Monday, September 26, 2011

From Porcelain Dolls to Virtual Dolls

My avatar? Or virtual doll? on BarbieGirls

Tomorrow in lecture, we will be discussing "The Politics of Dollhood: Texts, Toys and Socialization" through an engagement with the assigned (and recommended) readings, as well as discussion of contemporary trends and examples. In anticipation for how we might use the readings (many of which deal with historical rather than contemporary examples) to unpack current trends in kids' culture, you might want to check out this short Business Week article by youth trend expert Anastasia Goodstein, wherein she examines the then emerging phenomenon of virtual doll play. Here's an excerpt:
When you think about paper dolls, you probably think about children from past generations painstakingly attaching little outfits onto a cut-out female figure. Paper dolls have come a long way since then.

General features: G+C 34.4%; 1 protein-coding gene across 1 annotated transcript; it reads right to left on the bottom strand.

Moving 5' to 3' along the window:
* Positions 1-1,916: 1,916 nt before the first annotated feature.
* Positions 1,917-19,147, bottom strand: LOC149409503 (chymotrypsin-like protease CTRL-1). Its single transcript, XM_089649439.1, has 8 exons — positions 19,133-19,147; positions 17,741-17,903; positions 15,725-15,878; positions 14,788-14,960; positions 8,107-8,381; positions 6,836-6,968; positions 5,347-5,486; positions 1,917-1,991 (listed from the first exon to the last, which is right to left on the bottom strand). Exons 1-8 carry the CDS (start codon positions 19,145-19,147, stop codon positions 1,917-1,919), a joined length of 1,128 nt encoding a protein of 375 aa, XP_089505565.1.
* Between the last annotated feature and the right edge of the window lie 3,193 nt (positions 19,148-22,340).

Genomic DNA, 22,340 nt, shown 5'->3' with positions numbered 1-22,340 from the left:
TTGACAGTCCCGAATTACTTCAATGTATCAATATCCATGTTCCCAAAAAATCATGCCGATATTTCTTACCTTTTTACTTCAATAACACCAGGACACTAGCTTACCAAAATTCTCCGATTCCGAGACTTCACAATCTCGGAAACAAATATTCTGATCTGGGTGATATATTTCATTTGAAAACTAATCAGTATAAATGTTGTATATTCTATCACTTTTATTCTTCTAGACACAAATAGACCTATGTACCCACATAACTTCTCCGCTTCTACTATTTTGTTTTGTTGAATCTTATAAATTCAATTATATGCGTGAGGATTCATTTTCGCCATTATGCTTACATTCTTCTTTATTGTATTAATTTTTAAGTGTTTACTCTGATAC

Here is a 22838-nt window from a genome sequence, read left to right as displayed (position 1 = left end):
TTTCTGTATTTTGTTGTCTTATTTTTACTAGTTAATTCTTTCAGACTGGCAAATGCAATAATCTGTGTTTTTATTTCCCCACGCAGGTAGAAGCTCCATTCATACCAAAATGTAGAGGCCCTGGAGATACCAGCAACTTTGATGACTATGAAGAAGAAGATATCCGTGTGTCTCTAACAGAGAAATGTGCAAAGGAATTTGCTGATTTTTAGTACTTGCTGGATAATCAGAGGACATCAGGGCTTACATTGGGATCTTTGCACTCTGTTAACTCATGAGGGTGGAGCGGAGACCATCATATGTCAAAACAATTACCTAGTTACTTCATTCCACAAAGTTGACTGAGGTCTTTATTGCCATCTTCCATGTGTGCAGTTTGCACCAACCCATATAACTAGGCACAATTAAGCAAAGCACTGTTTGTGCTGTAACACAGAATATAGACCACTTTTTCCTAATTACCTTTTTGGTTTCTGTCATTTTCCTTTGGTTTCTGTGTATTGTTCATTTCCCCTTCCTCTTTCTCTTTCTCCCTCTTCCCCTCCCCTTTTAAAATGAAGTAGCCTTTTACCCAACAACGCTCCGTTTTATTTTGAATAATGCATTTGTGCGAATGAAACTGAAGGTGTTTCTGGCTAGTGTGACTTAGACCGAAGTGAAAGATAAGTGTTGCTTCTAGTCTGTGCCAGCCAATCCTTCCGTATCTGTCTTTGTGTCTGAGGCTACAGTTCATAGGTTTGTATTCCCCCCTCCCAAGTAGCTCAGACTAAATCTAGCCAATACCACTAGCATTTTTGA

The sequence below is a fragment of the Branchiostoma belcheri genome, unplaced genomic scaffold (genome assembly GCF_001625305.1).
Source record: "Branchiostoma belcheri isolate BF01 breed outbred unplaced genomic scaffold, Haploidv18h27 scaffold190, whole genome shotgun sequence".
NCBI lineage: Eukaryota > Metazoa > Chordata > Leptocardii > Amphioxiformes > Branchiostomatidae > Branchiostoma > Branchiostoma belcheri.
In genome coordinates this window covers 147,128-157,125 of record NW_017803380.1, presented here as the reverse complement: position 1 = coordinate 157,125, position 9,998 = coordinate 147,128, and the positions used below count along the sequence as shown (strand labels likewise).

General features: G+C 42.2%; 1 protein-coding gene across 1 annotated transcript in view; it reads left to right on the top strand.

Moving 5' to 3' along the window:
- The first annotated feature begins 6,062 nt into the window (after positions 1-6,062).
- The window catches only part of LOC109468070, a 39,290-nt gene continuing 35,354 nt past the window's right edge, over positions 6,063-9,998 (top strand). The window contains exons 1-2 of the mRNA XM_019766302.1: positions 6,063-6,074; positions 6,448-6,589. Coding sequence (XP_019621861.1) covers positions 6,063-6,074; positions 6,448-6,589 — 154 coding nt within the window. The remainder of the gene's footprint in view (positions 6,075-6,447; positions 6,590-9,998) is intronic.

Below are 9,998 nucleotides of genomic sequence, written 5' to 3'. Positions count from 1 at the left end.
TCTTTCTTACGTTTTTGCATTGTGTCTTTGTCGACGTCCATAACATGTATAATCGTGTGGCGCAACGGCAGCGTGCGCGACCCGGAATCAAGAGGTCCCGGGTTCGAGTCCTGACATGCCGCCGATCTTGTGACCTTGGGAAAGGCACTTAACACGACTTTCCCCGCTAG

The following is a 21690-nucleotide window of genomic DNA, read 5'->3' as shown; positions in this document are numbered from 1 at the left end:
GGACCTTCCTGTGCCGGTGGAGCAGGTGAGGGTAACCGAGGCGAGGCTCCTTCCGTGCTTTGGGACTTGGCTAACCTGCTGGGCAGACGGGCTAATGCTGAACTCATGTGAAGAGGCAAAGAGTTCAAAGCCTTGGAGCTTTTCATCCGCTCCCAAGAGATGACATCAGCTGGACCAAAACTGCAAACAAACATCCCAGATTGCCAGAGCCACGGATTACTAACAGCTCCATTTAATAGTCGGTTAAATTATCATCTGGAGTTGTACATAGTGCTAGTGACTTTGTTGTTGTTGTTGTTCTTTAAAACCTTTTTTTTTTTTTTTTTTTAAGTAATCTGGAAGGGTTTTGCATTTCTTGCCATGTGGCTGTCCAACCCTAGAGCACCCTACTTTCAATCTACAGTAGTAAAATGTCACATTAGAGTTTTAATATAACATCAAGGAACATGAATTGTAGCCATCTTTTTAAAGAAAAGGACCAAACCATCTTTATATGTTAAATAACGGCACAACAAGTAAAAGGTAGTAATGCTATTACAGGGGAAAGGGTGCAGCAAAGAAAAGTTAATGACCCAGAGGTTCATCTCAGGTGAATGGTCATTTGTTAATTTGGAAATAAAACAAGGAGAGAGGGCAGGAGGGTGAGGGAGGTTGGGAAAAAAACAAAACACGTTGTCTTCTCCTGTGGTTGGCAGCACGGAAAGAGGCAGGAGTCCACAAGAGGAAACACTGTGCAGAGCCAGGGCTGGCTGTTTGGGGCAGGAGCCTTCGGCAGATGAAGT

Teen and tween girls these days spend hours dressing up dolls—only these are online, in the form of avatars, or virtual representations. Consider Mattel's (MAT) Barbie, who was also a favorite paper doll. She now has a virtual world called Barbie Girls where girls can create their own avatars and try on clothes at a virtual mall. And Barbie isn't alone. A whole wave of avatar sites is hoping to capitalize on this age-old desire.

I've done quite a bit of research on Barbie Girls, and would be happy to share some of my findings and observations of the site and its players. I'd also love to hear your thoughts on the continuities and differences between paper and virtual doll play, as well as playing with actual dolls. As mentioned briefly in the first week, if any of you have dolls that you'd like to bring in to class tomorrow, for some hands on examples/object analysis, please do!!

You might also be interested in checking out last semester's post for this week's topic, Some Thoughts on the Politics of Dollhood, which contains a discussion of the subversive doll play described in Miriam Forman-Brunell's article and how we might use Bakhtinian notions of the grotesque feminine and the carnivalesque to think through phenomena such as doll mutilation (as touched upon in this week's reading).

See you tomorrow!

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